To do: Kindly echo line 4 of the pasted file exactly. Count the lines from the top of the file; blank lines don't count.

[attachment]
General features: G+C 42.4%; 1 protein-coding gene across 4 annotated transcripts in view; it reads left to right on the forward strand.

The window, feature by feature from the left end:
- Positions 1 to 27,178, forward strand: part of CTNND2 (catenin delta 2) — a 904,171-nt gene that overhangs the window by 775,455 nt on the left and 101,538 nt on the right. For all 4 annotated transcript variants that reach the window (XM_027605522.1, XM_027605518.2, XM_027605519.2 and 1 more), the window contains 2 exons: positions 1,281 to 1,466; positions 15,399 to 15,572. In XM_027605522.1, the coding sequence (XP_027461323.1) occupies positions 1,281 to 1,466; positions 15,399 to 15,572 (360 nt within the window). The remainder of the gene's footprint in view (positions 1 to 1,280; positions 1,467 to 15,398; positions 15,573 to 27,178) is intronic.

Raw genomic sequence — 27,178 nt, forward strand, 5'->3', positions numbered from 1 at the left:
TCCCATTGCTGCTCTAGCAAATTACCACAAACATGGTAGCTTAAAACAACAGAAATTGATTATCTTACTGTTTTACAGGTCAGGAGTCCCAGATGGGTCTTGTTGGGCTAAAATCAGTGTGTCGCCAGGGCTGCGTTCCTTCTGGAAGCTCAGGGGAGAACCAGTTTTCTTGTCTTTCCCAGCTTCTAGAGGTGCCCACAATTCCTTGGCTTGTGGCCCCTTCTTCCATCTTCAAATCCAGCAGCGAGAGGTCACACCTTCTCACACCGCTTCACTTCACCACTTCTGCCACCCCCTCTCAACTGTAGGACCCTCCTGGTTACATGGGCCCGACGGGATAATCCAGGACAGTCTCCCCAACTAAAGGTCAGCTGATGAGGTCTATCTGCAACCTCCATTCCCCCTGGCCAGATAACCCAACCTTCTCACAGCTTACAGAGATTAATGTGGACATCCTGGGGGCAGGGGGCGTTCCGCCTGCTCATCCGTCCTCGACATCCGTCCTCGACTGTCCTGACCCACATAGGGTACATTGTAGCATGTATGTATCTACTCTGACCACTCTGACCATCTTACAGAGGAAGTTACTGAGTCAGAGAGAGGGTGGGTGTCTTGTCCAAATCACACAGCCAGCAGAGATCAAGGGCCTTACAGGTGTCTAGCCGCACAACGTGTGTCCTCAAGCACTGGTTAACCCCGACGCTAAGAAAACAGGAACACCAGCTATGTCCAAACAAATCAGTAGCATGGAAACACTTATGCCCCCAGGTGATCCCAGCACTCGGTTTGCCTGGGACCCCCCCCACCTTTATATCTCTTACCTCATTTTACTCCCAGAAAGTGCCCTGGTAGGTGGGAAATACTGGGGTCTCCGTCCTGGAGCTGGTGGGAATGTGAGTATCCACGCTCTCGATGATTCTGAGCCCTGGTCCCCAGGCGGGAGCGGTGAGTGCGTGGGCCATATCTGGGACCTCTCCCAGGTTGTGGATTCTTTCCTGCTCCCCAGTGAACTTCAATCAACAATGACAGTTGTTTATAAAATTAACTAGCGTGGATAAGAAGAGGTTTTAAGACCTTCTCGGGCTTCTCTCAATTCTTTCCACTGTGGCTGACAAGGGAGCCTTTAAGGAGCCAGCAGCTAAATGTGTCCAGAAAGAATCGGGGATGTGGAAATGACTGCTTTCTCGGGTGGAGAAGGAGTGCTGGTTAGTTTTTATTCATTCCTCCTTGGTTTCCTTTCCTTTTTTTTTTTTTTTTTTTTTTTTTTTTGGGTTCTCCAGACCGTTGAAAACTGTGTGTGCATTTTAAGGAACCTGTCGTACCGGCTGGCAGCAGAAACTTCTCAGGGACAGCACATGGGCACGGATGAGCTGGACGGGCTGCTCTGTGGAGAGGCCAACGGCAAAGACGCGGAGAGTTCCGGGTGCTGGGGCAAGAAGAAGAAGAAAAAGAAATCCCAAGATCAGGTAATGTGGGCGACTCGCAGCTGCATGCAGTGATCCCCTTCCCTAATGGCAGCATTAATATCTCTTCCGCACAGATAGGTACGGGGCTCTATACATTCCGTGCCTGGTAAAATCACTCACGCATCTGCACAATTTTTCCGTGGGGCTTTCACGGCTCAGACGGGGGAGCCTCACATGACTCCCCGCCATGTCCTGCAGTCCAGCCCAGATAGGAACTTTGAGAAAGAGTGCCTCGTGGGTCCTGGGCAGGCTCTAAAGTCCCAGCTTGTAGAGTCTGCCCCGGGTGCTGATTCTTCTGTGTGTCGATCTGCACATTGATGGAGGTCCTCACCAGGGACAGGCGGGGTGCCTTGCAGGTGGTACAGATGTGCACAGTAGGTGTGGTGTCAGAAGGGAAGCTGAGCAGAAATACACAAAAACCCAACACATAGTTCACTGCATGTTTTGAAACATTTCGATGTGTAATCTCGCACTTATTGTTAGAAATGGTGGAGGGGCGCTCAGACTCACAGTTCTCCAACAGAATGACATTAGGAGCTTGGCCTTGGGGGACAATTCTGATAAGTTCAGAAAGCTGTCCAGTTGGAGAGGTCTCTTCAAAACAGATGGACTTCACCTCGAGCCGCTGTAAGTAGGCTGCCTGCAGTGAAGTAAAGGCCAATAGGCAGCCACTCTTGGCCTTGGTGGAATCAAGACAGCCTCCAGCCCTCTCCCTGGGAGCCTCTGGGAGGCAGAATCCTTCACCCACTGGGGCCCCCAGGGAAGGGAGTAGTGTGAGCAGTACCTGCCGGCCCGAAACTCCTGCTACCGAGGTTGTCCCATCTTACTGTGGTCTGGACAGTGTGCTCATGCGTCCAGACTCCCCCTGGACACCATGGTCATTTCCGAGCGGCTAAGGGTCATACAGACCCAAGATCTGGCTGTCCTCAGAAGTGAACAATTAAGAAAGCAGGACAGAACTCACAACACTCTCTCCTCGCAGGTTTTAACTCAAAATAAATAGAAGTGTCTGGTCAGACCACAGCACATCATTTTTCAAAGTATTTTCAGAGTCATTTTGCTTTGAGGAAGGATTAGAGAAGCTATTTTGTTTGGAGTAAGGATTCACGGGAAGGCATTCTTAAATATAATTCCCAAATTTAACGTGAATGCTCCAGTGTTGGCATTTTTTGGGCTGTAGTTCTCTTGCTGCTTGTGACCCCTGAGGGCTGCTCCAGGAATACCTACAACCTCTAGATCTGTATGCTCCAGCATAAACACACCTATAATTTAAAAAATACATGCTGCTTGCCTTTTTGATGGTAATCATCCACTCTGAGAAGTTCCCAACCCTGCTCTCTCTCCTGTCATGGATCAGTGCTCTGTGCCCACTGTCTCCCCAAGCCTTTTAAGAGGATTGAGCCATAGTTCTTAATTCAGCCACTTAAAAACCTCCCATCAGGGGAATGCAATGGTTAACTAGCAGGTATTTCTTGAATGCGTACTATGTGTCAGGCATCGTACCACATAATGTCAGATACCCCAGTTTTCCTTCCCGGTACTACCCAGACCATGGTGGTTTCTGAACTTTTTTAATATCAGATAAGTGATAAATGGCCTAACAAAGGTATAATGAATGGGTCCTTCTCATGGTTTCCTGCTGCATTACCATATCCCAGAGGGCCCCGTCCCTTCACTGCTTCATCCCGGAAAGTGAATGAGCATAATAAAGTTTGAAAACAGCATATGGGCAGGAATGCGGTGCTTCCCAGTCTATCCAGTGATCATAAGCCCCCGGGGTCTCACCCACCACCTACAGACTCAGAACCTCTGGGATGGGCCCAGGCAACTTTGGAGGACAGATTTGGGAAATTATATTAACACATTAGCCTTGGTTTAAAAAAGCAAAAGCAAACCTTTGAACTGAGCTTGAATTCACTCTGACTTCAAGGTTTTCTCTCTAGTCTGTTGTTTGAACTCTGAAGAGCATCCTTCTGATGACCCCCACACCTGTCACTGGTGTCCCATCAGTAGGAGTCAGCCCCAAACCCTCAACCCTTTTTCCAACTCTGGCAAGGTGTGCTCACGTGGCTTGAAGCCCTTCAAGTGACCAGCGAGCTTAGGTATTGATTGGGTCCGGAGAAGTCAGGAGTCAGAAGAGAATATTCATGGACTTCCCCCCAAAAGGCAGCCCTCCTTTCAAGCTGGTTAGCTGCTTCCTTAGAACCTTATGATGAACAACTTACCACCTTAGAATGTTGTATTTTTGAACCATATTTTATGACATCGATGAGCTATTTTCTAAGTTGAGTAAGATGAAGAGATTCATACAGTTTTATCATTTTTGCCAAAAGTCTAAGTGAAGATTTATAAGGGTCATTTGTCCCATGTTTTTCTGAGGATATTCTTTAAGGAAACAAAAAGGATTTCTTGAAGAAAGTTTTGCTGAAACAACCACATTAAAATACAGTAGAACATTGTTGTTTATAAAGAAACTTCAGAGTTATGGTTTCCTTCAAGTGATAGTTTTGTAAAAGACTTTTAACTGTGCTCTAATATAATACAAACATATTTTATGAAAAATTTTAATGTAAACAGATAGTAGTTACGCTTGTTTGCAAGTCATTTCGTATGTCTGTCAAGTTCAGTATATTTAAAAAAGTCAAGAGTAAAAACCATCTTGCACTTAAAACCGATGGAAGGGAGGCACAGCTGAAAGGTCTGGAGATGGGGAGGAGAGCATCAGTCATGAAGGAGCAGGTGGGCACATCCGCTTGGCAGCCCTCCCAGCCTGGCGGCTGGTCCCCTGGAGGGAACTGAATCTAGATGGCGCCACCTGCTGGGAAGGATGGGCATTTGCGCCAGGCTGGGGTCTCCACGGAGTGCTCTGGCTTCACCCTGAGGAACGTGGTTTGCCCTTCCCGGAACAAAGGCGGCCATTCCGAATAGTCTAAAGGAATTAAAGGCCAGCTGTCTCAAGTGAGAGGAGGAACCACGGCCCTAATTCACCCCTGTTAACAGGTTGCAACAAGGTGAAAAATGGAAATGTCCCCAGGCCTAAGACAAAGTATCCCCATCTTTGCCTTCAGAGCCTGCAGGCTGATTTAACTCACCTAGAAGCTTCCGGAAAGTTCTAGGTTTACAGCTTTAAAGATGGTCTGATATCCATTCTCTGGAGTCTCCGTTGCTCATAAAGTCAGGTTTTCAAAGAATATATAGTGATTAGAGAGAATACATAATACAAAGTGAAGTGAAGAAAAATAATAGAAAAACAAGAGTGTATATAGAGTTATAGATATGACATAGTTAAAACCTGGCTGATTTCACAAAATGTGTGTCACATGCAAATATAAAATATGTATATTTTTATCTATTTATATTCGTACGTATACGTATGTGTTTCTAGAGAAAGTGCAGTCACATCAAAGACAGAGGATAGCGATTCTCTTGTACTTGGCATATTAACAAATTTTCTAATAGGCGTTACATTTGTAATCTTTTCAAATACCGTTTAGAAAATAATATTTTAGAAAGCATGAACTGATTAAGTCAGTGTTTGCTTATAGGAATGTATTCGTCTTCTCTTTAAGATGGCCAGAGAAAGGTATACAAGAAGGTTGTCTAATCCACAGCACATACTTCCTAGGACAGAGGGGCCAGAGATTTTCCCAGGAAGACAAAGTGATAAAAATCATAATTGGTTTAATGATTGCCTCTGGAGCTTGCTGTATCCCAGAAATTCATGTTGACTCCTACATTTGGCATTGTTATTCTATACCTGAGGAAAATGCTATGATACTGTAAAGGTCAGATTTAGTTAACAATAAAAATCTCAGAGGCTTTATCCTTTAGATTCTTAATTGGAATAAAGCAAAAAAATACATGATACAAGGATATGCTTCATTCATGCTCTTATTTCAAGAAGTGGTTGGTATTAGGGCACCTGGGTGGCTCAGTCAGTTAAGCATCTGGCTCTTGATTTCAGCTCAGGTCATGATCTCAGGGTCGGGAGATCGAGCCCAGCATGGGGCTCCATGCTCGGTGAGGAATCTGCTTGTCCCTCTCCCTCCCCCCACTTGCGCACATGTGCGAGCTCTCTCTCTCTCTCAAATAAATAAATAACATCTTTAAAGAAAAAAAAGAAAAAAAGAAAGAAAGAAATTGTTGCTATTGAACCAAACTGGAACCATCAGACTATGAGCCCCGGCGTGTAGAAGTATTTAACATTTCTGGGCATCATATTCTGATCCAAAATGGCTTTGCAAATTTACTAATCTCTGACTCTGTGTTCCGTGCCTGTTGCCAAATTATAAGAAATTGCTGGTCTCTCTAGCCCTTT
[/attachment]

Raw genomic sequence — 27,178 nt, forward strand, 5'->3', positions numbered from 1 at the left: